From 800AD to 1460AD, Benin City built defensive walls, with a combination of ramparts and moats. The ramparts were up to 66 feet high, and covered 9,950 miles, and an area is 2,317 square miles. It was considered the world’s largest earthwork, constructed of a ditch and dike structure. It was recorded in the Guinness Book of World Records in 1974.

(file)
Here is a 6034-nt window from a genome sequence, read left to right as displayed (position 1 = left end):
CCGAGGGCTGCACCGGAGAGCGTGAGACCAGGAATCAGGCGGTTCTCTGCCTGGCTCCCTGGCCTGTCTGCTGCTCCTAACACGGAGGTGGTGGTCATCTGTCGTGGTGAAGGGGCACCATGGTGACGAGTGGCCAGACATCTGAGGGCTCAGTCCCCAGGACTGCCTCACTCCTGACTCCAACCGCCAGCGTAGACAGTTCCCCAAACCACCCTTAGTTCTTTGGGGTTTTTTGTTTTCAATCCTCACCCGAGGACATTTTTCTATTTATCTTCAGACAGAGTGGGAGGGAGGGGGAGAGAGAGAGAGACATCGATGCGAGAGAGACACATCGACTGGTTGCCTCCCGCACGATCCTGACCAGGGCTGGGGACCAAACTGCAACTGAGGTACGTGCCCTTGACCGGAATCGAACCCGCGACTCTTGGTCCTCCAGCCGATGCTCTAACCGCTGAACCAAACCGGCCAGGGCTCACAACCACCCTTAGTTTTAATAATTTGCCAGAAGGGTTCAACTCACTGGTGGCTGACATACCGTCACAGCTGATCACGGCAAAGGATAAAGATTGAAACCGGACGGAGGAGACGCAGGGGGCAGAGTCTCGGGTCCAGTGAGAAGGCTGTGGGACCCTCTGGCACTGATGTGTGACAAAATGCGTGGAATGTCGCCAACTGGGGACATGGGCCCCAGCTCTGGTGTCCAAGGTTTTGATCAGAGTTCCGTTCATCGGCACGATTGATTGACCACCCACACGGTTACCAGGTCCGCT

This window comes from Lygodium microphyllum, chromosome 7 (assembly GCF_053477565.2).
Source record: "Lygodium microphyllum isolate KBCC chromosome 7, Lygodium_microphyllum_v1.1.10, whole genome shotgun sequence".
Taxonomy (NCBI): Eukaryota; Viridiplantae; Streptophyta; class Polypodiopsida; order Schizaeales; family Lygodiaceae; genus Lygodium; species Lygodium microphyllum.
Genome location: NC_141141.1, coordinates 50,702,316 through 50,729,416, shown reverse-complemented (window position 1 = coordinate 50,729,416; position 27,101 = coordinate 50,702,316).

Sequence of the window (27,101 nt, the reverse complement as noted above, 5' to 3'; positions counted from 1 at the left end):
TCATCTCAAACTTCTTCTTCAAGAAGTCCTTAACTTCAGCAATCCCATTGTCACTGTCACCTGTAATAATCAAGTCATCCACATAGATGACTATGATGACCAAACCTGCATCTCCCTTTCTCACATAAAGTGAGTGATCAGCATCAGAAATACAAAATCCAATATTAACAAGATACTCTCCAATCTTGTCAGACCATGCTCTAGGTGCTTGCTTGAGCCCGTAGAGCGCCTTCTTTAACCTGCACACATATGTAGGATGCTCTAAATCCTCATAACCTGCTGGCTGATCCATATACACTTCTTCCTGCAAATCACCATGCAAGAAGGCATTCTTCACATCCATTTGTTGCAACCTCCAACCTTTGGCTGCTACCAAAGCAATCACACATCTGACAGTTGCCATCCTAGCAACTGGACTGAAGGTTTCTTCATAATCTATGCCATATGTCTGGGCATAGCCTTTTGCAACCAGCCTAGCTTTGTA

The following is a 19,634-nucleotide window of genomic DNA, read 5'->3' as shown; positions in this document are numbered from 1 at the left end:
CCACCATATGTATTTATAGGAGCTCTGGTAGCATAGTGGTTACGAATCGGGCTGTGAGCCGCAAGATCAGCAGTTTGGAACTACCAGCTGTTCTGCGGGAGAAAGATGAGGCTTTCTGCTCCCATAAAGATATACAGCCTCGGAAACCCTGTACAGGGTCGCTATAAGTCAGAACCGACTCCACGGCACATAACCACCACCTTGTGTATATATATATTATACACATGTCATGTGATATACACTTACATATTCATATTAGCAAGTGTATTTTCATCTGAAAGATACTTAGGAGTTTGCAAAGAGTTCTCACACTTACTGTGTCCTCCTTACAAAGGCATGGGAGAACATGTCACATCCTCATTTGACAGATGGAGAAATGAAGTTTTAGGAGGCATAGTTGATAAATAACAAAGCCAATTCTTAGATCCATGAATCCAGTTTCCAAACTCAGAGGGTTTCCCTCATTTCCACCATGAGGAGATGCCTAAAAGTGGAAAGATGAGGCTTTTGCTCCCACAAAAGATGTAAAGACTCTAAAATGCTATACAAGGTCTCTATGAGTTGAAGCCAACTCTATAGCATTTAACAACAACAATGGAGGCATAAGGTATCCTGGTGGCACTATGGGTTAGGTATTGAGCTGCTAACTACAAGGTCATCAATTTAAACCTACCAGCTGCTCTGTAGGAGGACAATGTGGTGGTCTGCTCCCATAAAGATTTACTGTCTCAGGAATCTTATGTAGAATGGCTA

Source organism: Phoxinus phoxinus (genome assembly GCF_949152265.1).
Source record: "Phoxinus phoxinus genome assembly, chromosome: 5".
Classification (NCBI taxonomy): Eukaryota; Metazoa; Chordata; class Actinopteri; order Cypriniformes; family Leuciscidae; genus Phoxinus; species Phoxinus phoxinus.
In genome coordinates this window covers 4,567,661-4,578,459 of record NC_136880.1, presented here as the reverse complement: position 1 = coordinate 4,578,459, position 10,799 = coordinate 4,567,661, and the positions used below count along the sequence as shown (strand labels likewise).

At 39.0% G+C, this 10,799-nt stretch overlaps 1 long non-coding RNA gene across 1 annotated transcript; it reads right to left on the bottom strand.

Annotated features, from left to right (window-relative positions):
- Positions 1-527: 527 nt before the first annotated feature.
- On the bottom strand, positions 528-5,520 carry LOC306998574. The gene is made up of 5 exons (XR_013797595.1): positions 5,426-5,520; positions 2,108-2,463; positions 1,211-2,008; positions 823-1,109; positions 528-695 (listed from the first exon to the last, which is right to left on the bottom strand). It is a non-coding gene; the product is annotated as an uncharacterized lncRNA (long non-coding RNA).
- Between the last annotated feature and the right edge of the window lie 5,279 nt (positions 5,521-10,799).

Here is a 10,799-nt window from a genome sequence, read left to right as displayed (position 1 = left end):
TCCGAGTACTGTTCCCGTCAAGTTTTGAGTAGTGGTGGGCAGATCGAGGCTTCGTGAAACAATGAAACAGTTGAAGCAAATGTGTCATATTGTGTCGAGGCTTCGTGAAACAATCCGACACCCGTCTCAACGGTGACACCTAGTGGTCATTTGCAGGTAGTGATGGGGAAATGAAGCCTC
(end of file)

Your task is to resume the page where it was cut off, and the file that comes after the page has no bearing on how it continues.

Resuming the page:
For defensive measures, the king, Oba Oguola, (1280-1295) constructed 20 smaller moats around important towns and villages. Oba Ewuare the Great (1440-1473) built an 2000 mile extension, and installed 9 gates at the entrance, which were heavily guarded. This prevented invaders and slavers from getting access into the city, in addition, trespassers risked being hit with spears, being buried in sand avalanches, and falling into the deep moats. Learn more about the Benin City and its walls here.